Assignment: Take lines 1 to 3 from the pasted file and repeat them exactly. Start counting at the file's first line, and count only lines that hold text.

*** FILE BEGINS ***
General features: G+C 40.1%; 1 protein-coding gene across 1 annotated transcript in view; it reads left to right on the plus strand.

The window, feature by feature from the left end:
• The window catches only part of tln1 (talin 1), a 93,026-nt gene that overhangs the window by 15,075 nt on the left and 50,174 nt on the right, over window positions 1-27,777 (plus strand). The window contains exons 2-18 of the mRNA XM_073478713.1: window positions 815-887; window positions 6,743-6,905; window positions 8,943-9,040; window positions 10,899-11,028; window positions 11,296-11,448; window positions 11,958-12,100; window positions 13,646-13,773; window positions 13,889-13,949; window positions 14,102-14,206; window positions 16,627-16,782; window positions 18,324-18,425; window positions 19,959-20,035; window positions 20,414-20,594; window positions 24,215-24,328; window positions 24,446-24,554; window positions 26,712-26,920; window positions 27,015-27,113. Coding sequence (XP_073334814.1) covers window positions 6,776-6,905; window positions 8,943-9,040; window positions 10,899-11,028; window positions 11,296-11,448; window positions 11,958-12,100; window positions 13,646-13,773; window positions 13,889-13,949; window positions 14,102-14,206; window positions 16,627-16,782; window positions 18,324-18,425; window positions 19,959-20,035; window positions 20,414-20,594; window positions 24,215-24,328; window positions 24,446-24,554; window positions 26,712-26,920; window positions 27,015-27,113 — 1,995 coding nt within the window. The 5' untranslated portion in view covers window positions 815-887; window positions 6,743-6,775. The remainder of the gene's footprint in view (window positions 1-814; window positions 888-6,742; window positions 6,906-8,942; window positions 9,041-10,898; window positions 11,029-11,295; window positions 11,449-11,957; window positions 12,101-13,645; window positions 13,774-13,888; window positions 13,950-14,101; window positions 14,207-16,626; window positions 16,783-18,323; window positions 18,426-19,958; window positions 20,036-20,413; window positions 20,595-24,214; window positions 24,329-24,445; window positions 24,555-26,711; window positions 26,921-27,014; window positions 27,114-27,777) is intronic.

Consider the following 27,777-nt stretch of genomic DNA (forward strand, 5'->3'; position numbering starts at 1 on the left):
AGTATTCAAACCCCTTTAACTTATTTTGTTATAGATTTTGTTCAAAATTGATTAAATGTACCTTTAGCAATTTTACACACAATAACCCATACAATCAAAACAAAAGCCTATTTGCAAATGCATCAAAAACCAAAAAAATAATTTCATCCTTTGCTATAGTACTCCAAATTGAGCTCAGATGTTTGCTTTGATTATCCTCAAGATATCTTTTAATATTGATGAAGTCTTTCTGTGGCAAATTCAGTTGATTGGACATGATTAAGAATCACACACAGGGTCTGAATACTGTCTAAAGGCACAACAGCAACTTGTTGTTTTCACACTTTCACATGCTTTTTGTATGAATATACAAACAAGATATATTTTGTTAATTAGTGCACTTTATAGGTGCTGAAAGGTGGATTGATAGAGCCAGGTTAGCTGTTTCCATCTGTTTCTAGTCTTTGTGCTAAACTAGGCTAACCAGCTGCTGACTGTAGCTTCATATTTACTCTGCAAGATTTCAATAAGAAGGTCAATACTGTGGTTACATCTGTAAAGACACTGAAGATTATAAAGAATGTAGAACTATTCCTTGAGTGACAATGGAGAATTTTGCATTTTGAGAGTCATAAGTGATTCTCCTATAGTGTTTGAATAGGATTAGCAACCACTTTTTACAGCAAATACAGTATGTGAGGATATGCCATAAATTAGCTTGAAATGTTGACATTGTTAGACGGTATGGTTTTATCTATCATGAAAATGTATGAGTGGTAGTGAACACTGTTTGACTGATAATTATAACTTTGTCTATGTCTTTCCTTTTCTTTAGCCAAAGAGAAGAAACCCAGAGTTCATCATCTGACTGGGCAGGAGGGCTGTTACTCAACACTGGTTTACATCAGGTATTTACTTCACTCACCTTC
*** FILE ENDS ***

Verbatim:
General features: G+C 40.1%; 1 protein-coding gene across 1 annotated transcript in view; it reads left to right on the plus strand.

The window, feature by feature from the left end:
• The window catches only part of tln1 (talin 1), a 93,026-nt gene that overhangs the window by 15,075 nt on the left and 50,174 nt on the right, over window positions 1-27,777 (plus strand). The window contains exons 2-18 of the mRNA XM_073478713.1: window positions 815-887; window positions 6,743-6,905; window positions 8,943-9,040; window positions 10,899-11,028; window positions 11,296-11,448; window positions 11,958-12,100; window positions 13,646-13,773; window positions 13,889-13,949; window positions 14,102-14,206; window positions 16,627-16,782; window positions 18,324-18,425; window positions 19,959-20,035; window positions 20,414-20,594; window positions 24,215-24,328; window positions 24,446-24,554; window positions 26,712-26,920; window positions 27,015-27,113. Coding sequence (XP_073334814.1) covers window positions 6,776-6,905; window positions 8,943-9,040; window positions 10,899-11,028; window positions 11,296-11,448; window positions 11,958-12,100; window positions 13,646-13,773; window positions 13,889-13,949; window positions 14,102-14,206; window positions 16,627-16,782; window positions 18,324-18,425; window positions 19,959-20,035; window positions 20,414-20,594; window positions 24,215-24,328; window positions 24,446-24,554; window positions 26,712-26,920; window positions 27,015-27,113 — 1,995 coding nt within the window. The 5' untranslated portion in view covers window positions 815-887; window positions 6,743-6,775. The remainder of the gene's footprint in view (window positions 1-814; window positions 888-6,742; window positions 6,906-8,942; window positions 9,041-10,898; window positions 11,029-11,295; window positions 11,449-11,957; window positions 12,101-13,645; window positions 13,774-13,888; window positions 13,950-14,101; window positions 14,207-16,626; window positions 16,783-18,323; window positions 18,426-19,958; window positions 20,036-20,413; window positions 20,595-24,214; window positions 24,329-24,445; window positions 24,555-26,711; window positions 26,921-27,014; window positions 27,114-27,777) is intronic.